Spraying of anti-scattering agent at the site is continuing. An area of about 1 000 m2 on the south side of the turbine building of Unit 4, and an area of about 4 400 m2 of the surface on the slope around the former main office building, near the on-site gymnasium and on the west side of the shallow draft quay, were sprayed on 1 May.
2. Radiation Monitoring
The daily monitoring of deposition of caesium and iodine radionuclides for the 47 prefectures continues. Deposition of Cs-137 and Cs-134 was detected in six prefectures on 2 May. The values reported ranged from 2.6 Bq/m2 to 19 Bq/m2. Compared with recent data, deposition of these radionuclides has been detected in fewer prefectures and in lower amounts than for previous days.
Gamma dose rates are measured daily in all 47 prefectures. A general decreasing trend has been observed in all locations since around 20 March. Gamma dose rates reported on 2 May remain at 1.7 µSv/h for Fukushima prefecture and 0.11 µSv/h for Ibaraki prefecture. The other 45 prefectures had gamma dose rates of below 0.1 µSv/h, falling within the range of local natural background radiation levels.
Gamma dose rates reported specifically for the eastern part of Fukushima prefecture, for distances of more than 30 km from the Fukushima Daiichi plant, ranged from 0.1 µSv/h to 19.7 µSv/h, as reported on 2 May.
Since 1 April there has been one remaining restriction on the consumption of drinking water relating to I-131 (with a limit of 100 Bq/L), which is applicable only for one village in the Fukushima prefecture and only for infants. According to the Japanese Ministry of Education, Culture, Sports, Science and Technology (MEXT), I-131 was detected in one prefecture on 29 April, with a reported value of 0.22 Bq/L; in two prefectures on 30 April, with reported levels of 0.04 Bq/L and 0.10 Bq/L respectively; and in one prefecture on 1 May, with a reported level of 0.38 Bq/L. Cs-137 was reported on 30 April in only one prefecture, with a measured level of 0.05 Bq/L. All these levels are below the limits set by the Japanese authorities for the restriction of water consumption due to the presence of radionuclides. The other samples did not show levels of radionuclides above the detection limit for I-131, Cs-134 and Cs-137.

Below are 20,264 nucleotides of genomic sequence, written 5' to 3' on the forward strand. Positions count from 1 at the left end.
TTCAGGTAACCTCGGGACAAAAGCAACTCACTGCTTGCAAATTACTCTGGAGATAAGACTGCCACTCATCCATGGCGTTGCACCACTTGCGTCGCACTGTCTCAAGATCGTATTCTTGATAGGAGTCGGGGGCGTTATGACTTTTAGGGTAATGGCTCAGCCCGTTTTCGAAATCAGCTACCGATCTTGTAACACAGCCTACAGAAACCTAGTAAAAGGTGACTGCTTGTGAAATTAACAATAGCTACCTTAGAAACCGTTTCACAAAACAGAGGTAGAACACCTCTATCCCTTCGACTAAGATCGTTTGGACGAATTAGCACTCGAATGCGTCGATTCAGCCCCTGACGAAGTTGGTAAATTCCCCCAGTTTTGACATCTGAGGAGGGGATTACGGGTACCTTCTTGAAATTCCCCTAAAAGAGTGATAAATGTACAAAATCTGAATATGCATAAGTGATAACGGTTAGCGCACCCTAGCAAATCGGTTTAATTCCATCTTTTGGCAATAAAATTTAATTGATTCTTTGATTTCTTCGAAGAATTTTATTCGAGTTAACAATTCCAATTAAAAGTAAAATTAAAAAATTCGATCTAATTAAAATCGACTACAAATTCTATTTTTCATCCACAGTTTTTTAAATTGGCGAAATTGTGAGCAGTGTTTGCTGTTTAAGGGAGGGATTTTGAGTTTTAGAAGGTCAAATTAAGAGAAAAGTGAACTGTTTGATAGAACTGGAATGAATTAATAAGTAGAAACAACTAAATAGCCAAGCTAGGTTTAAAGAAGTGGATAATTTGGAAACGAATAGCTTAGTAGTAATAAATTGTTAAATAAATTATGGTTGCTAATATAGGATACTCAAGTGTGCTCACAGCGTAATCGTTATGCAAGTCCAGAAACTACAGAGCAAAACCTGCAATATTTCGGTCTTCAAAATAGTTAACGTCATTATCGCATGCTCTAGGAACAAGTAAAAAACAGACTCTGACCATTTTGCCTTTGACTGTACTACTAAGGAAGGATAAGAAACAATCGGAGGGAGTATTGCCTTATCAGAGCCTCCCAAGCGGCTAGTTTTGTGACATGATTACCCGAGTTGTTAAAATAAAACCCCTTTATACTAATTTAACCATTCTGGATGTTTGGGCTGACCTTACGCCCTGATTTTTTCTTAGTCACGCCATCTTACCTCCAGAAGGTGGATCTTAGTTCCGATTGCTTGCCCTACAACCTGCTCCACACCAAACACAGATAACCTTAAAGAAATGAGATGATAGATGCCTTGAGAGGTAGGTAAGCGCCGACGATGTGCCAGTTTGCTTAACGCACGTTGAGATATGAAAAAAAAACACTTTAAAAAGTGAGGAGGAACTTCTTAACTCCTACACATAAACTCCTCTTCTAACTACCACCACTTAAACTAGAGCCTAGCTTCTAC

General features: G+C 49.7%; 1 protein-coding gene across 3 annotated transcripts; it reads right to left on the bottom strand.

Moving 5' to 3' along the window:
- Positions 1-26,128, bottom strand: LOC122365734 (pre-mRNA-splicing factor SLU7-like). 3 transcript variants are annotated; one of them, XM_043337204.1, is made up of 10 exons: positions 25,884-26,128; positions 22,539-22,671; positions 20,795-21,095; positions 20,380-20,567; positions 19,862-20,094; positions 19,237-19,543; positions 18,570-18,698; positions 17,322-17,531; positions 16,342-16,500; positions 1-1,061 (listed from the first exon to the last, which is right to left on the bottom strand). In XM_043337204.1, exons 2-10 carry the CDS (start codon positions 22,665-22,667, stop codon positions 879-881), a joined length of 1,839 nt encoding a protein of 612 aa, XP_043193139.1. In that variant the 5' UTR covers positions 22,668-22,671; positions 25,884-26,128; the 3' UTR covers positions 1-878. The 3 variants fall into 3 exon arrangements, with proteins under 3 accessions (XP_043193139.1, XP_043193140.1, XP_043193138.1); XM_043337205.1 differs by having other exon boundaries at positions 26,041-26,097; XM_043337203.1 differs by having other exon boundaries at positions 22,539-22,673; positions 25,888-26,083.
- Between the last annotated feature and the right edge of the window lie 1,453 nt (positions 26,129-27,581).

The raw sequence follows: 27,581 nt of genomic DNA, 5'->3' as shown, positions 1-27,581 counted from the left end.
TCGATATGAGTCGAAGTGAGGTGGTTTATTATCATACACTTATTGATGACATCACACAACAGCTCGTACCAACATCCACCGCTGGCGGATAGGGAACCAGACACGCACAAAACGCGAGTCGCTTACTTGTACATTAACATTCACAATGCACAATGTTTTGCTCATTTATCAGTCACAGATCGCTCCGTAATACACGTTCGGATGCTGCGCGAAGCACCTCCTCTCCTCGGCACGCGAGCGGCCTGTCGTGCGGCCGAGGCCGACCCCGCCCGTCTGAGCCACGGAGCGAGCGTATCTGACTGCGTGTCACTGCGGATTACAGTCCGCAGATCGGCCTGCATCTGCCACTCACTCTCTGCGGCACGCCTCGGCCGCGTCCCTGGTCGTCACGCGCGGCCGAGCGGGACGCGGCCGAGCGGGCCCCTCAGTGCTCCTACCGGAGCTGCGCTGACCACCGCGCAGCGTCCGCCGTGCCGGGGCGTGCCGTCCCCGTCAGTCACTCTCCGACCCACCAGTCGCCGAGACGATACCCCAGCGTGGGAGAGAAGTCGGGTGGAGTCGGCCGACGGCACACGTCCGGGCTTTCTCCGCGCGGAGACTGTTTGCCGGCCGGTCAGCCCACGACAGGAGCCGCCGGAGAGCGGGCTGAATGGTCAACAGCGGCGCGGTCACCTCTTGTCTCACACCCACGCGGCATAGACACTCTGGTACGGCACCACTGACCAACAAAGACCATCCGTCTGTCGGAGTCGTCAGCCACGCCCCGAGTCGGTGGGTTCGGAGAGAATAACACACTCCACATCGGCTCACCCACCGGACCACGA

On 1 May restrictions were lifted on the distribution of raw unprocessed milk in Fukushima prefecture from the city of Minamisouma (limited to Kashima-ku and excluding Karasuzaki, Ouchi, Kawago and Shionosaki areas) and Kawamata town (excluding Yamakiya area).
3. Marine Monitoring
The marine monitoring programme is carried out both near the discharge areas of the Fukushima Daiichi plant by TEPCO and at off-shore stations by MEXT. (The locations of the sampling positions have been provided in previous briefings.) Increased radioactivity in the marine environment occurred by aerial deposition and by discharges and outflow of contaminated water with a high radioactivity level.
In a news release issued on 25 April, NISA communicated its evaluation of a report submitted by TEPCO on 21 April in relation to contaminated water with a high radioactivity level that flowed out from Unit 2 of the Fukushima Daiichi plant. The outflow rate is estimated to have been approximately 4.3 m3/h. The concentrations of the relevant radionuclides, estimated from measurements, were 5400 MBq/L of I-131, 1800 MBq/L of Cs-134 and 1800 MBq/L of Cs-137.